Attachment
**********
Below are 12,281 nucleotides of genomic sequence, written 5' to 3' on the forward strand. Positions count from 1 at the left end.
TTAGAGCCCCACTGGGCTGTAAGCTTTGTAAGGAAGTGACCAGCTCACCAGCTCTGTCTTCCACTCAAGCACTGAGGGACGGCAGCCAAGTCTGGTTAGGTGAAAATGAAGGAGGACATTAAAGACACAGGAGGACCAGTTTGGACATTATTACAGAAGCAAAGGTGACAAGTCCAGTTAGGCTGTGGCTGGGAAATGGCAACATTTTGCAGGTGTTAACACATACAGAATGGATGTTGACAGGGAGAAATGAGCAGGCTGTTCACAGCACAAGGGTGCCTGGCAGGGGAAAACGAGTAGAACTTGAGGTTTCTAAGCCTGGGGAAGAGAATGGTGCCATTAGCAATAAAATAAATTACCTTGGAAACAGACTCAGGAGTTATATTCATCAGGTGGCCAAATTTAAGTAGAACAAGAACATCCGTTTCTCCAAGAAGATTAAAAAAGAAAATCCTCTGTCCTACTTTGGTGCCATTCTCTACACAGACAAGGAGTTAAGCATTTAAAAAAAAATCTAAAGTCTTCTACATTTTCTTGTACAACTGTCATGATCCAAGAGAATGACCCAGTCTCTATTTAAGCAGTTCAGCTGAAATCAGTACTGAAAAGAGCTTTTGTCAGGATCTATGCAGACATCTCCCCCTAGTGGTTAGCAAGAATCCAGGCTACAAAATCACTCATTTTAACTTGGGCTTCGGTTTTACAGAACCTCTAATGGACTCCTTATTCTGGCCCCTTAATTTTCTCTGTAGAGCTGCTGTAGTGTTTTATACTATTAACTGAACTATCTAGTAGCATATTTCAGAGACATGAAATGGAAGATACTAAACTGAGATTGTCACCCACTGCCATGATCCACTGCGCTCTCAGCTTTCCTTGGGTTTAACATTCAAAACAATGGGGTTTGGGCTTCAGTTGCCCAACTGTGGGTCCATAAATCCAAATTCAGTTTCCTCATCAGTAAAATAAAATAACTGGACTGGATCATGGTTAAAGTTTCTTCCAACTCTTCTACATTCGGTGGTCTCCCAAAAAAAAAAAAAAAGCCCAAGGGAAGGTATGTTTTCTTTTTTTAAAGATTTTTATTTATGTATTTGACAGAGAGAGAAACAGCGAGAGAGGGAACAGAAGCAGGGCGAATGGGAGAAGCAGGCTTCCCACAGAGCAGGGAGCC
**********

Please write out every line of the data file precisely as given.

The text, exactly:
Below are 12,281 nucleotides of genomic sequence, written 5' to 3' on the forward strand. Positions count from 1 at the left end.
TTAGAGCCCCACTGGGCTGTAAGCTTTGTAAGGAAGTGACCAGCTCACCAGCTCTGTCTTCCACTCAAGCACTGAGGGACGGCAGCCAAGTCTGGTTAGGTGAAAATGAAGGAGGACATTAAAGACACAGGAGGACCAGTTTGGACATTATTACAGAAGCAAAGGTGACAAGTCCAGTTAGGCTGTGGCTGGGAAATGGCAACATTTTGCAGGTGTTAACACATACAGAATGGATGTTGACAGGGAGAAATGAGCAGGCTGTTCACAGCACAAGGGTGCCTGGCAGGGGAAAACGAGTAGAACTTGAGGTTTCTAAGCCTGGGGAAGAGAATGGTGCCATTAGCAATAAAATAAATTACCTTGGAAACAGACTCAGGAGTTATATTCATCAGGTGGCCAAATTTAAGTAGAACAAGAACATCCGTTTCTCCAAGAAGATTAAAAAAGAAAATCCTCTGTCCTACTTTGGTGCCATTCTCTACACAGACAAGGAGTTAAGCATTTAAAAAAAAATCTAAAGTCTTCTACATTTTCTTGTACAACTGTCATGATCCAAGAGAATGACCCAGTCTCTATTTAAGCAGTTCAGCTGAAATCAGTACTGAAAAGAGCTTTTGTCAGGATCTATGCAGACATCTCCCCCTAGTGGTTAGCAAGAATCCAGGCTACAAAATCACTCATTTTAACTTGGGCTTCGGTTTTACAGAACCTCTAATGGACTCCTTATTCTGGCCCCTTAATTTTCTCTGTAGAGCTGCTGTAGTGTTTTATACTATTAACTGAACTATCTAGTAGCATATTTCAGAGACATGAAATGGAAGATACTAAACTGAGATTGTCACCCACTGCCATGATCCACTGCGCTCTCAGCTTTCCTTGGGTTTAACATTCAAAACAATGGGGTTTGGGCTTCAGTTGCCCAACTGTGGGTCCATAAATCCAAATTCAGTTTCCTCATCAGTAAAATAAAATAACTGGACTGGATCATGGTTAAAGTTTCTTCCAACTCTTCTACATTCGGTGGTCTCCCAAAAAAAAAAAAAAAGCCCAAGGGAAGGTATGTTTTCTTTTTTTAAAGATTTTTATTTATGTATTTGACAGAGAGAGAAACAGCGAGAGAGGGAACAGAAGCAGGGCGAATGGGAGAAGCAGGCTTCCCACAGAGCAGGGAGCC